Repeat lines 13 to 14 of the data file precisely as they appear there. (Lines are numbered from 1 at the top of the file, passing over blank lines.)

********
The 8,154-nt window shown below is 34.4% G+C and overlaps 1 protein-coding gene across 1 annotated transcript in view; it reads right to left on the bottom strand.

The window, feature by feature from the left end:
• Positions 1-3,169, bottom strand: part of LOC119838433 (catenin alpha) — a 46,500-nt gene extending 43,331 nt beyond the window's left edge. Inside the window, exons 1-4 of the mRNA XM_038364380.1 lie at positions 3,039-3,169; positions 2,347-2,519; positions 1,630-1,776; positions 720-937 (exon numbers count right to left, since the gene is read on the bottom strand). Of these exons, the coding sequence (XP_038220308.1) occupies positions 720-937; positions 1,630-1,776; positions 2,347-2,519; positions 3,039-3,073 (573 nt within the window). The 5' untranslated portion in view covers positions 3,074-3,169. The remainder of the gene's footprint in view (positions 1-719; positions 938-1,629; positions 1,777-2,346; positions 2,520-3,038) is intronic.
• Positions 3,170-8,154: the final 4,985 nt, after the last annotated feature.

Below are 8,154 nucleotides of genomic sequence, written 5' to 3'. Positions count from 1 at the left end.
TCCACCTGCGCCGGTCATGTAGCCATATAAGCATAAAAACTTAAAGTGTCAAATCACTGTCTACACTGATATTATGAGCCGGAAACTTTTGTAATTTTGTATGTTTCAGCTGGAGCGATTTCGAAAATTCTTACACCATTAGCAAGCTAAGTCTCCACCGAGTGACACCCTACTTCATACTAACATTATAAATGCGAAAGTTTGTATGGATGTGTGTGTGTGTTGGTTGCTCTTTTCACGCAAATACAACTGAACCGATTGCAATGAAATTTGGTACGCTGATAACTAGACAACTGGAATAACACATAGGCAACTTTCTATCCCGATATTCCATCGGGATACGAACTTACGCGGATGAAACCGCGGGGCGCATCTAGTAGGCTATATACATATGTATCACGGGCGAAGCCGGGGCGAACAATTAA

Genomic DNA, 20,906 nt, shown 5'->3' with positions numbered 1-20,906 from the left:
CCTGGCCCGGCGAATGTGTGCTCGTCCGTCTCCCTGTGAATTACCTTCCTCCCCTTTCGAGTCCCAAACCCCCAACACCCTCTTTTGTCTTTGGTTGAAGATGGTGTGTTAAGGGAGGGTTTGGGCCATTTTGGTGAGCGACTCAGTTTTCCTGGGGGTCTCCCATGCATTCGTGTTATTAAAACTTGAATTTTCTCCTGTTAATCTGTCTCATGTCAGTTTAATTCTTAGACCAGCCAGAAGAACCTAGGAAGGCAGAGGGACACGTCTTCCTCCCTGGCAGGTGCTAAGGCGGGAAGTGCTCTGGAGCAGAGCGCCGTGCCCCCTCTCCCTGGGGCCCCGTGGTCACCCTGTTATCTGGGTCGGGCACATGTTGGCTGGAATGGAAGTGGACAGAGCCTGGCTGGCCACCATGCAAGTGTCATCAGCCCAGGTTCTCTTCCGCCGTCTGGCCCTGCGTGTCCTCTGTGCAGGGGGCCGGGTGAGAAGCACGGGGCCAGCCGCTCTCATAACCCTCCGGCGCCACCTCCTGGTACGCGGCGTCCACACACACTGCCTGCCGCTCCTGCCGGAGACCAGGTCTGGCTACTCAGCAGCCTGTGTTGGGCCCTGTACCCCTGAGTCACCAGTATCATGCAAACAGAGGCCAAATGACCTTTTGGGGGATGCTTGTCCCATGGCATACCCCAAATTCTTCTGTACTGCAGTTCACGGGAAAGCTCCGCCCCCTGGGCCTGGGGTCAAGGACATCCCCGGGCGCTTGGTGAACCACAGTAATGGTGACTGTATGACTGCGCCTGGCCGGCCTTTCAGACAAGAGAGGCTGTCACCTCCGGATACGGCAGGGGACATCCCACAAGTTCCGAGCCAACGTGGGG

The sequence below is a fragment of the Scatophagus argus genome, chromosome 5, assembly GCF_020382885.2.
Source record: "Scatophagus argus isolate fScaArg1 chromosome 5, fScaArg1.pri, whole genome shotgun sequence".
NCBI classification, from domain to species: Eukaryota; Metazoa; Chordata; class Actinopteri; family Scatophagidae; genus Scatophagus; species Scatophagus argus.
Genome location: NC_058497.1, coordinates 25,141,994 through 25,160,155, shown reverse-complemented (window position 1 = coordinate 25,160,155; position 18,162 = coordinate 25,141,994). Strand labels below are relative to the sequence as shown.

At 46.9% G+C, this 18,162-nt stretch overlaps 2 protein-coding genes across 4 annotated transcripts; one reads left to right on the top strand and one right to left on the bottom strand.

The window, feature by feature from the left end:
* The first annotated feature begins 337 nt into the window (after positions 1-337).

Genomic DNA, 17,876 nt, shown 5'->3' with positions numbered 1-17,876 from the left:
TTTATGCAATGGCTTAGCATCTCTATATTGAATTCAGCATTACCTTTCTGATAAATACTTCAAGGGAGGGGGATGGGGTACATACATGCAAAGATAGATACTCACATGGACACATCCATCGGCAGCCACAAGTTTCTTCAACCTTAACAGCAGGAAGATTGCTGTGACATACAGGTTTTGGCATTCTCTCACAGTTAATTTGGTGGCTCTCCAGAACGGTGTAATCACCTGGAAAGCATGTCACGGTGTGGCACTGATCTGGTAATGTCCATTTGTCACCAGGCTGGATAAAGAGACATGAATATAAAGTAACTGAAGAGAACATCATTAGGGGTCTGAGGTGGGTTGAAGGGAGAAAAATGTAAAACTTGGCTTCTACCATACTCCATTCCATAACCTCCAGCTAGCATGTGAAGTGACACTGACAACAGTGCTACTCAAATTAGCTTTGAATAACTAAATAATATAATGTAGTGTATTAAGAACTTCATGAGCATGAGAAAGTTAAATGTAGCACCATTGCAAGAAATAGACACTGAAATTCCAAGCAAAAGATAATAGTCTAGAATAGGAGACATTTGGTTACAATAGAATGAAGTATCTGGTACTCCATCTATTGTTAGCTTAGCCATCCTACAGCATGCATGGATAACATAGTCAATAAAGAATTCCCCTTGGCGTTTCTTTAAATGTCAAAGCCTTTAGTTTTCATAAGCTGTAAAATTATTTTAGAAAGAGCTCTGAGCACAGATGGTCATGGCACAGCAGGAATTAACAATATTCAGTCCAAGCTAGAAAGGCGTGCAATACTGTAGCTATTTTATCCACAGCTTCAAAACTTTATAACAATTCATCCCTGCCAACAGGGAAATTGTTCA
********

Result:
At 46.9% G+C, this 18,162-nt stretch overlaps 2 protein-coding genes across 4 annotated transcripts; one reads left to right on the top strand and one right to left on the bottom strand.

The window, feature by feature from the left end: